What's the future of COVID boosters? FDA vaccine panel moves toward simplifying shots.
A federal advisory panel Thursday discussed ways to simplify and routinize COVID-19 vaccines more than two years after the first shots became available.
Well over 90% of the American public has now been infected, vaccinated or both, meaning that the level of protection against severe disease is vastly different than it was when vaccines were first introduced in December 2020.
With vaccines and boosters authorized incrementally for different vaccines and different age groups as the SARS-CoV-2 virus continued to evolve, there are now more than a dozen vaccines and schedules, the Food and Drug Administration's Dr. David Kaslow said in opening the panel's all-day meeting.
The FDA hopes to simplify vaccine options and provide a process for updating the shots at least once a year to cope with the continued presence and evolution of SARS-CoV-2.
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Most of the committee's discussion was aimed at informing the FDA, rather than providing formal direction. Any changes in vaccine policy will need to be ratified by the FDA commissioner. Implementation of the strategy requires a meeting of a second advisory panel and approval by the director of the Centers for Disease Control and Prevention.
Here are the major topics discussed at the meeting of the Vaccines and Related Biological Products Advisory Committee:
One vaccine target for everyone
The committee took only one formal vote Thursday, unanimously supporting a shift to a consistent vaccine target, regardless of how many shots a person has had.
Right now, someone who is getting vaccinated for the first time receives a vaccine targeted solely at the original SARS-CoV-2 virus, while boosters are aimed at both the original virus and the BA.4/BA.5 omicron variants.
If approved by the FDA commissioner, as expected, all shots would target the same variants going forward.
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Scheduling of boosters
The FDA asked the committee to consider whether boosters should be offered annually to healthy, young people and twice a year to people who are older or immune-compromised.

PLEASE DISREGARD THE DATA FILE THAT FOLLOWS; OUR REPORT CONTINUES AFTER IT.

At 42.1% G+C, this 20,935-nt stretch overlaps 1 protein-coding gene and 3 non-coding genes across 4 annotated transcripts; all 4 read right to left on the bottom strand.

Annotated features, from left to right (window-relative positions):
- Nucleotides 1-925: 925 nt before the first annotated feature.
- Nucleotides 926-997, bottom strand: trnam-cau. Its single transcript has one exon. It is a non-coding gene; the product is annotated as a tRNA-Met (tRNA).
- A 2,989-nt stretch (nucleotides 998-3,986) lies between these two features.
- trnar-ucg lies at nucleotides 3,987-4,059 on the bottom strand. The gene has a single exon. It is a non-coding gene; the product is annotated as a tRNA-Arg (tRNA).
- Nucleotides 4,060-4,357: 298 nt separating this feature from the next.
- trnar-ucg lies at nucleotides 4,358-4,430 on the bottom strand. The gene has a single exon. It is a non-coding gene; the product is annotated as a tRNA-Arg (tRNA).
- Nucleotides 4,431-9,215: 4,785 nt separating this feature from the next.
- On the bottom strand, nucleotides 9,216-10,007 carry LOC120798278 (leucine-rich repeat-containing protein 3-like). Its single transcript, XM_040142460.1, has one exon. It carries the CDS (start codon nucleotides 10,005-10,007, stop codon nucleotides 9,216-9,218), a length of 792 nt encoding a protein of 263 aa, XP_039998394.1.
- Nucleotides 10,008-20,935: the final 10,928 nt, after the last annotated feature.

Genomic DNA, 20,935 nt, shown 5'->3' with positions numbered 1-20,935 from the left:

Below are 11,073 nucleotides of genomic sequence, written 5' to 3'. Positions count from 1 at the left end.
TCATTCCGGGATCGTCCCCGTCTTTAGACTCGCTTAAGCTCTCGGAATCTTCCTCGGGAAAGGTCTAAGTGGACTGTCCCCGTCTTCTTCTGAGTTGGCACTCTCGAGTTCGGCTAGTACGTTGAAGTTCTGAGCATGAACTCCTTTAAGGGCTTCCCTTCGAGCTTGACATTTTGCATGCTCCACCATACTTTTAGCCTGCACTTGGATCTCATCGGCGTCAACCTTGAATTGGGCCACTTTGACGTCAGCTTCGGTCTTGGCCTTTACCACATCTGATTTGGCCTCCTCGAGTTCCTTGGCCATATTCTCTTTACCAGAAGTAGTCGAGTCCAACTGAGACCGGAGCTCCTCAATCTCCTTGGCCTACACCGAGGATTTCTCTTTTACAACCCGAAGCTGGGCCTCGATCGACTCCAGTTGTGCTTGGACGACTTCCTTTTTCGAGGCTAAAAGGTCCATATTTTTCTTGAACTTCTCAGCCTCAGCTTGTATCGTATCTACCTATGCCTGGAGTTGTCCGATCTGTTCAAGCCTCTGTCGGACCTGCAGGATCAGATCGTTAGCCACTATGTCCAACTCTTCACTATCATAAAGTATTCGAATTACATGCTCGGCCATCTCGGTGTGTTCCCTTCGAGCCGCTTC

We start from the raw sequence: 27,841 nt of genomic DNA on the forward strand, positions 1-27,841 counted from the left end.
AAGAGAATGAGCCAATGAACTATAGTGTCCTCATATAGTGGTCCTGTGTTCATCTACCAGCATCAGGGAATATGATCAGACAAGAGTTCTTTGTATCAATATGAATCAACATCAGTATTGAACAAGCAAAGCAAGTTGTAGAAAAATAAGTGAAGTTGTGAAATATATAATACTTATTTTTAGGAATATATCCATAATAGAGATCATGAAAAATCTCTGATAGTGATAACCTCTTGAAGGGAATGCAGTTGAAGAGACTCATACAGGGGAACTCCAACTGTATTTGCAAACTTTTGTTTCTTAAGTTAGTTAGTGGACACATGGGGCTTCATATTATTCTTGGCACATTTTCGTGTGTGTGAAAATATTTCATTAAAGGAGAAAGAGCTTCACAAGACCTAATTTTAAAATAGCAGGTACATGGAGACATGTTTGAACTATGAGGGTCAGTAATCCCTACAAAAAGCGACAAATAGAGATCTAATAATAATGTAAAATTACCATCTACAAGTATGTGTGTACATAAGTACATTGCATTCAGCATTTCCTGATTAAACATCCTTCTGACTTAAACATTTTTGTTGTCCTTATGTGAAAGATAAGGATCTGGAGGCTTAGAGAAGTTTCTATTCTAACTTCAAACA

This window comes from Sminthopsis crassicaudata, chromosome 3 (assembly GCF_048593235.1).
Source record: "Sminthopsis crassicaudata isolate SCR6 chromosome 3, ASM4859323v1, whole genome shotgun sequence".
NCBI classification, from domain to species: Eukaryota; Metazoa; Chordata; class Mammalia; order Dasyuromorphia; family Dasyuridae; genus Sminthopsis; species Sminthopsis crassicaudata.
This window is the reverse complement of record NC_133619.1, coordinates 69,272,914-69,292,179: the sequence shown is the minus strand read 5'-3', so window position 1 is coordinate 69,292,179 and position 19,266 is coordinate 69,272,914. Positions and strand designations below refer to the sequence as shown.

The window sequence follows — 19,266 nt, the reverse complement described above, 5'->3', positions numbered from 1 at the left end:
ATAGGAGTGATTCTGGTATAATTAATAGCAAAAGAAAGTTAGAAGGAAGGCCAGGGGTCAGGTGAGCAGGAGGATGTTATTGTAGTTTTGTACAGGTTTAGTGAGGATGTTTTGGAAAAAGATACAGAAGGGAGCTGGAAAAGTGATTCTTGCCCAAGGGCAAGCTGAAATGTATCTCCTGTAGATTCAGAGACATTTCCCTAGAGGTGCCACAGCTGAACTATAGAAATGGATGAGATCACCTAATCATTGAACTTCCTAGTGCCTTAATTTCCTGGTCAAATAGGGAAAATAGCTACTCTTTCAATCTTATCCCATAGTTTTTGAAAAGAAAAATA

The committee did not make a final recommendation on precisely who should be eligible for twice-yearly shots. Data has suggested that people over 75 are particularly vulnerable to severe COVID-19 infections, though the risk starts to rise around age 60.
Also, the risk is not consistent across all people with immunocompromising conditions. Someone with diabetes might have a mildly elevated risk, while a person undergoing treatment for blood cancer that destroys certain immune cells would be at much higher risk for severe disease, noted the FDA's Dr. Peter Marks.
Several committee members emphasized that the focus of COVID-19 vaccination should be on preventing severe disease, not all infections. Tetanus vaccines, for instance, do a good job of preventing disease, but not infection, said committee member Dr. Arthur Reingold, an epidemiologist at the University of California, Berkeley.
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Updating the vaccine composition
The committee discussed the timing of updates to an annual vaccine, as well as how to target one or multiple variants that might post the most risk.
An annual vaccine would likely become available each fall, ahead of what is typically a spike in respiratory viruses in early winter when people gather and spend more time indoors.
Executives with both Pfizer-BioNTech and Moderna said they can have a vaccine ready by September if told in late spring which variants to target. Novavax said it needed a six-month head start, which might prompt the FDA to move decisions earlier in the year.
In terms of choosing which variants to target, the committee discussed the difficulty of selecting a variant several months ahead of time for a constantly changing virus.
With the flu, cases six months earlier in Australia offer some insight into what might circulate in the U.S. the following winter, but there's been no such predictable guidance with COVID-19.
The BA.4/BA.5 variants chosen last summer to include in the current COVID-19 bivalent booster, for instance, now account for just a tiny fraction of cases in the U.S., replaced by BQ.1 and XBB and their subvariants.
Several committee members said they're not convinced that the original viral variant should continue to be a part of the vaccine, since it hasn't been in circulation in more than a year.
Safety and effectiveness
Studies from the FDA and researchers around the world support the effectiveness of a bivalent booster.
"All these studies point in the same direction that there is measurable additional benefit to the recommended booster vaccines," said Jerry Weir, who directs the Division of Viral Products within the FDA. "I find this pretty remarkable."
One study, but not others, suggested a possible increased risk of ischemic stroke among people over 65, particularly if they received their latest COVID-19 booster along with an annual flu shot designed for older people. The FDA promised a more thorough analysis of the data before the next flu season.
Several public speakers said they had been injured by their vaccinations and officials said that rare severe reactions are possible. Overall, though, data shows that the vaccines remain safe and that they substantially reduce the risk of hospitalization and death.
Contact Karen Weintraub at firstname.lastname@example.org.
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This article originally appeared on USA TODAY: Future of COVID boosters: FDA panel moves toward simplifying shots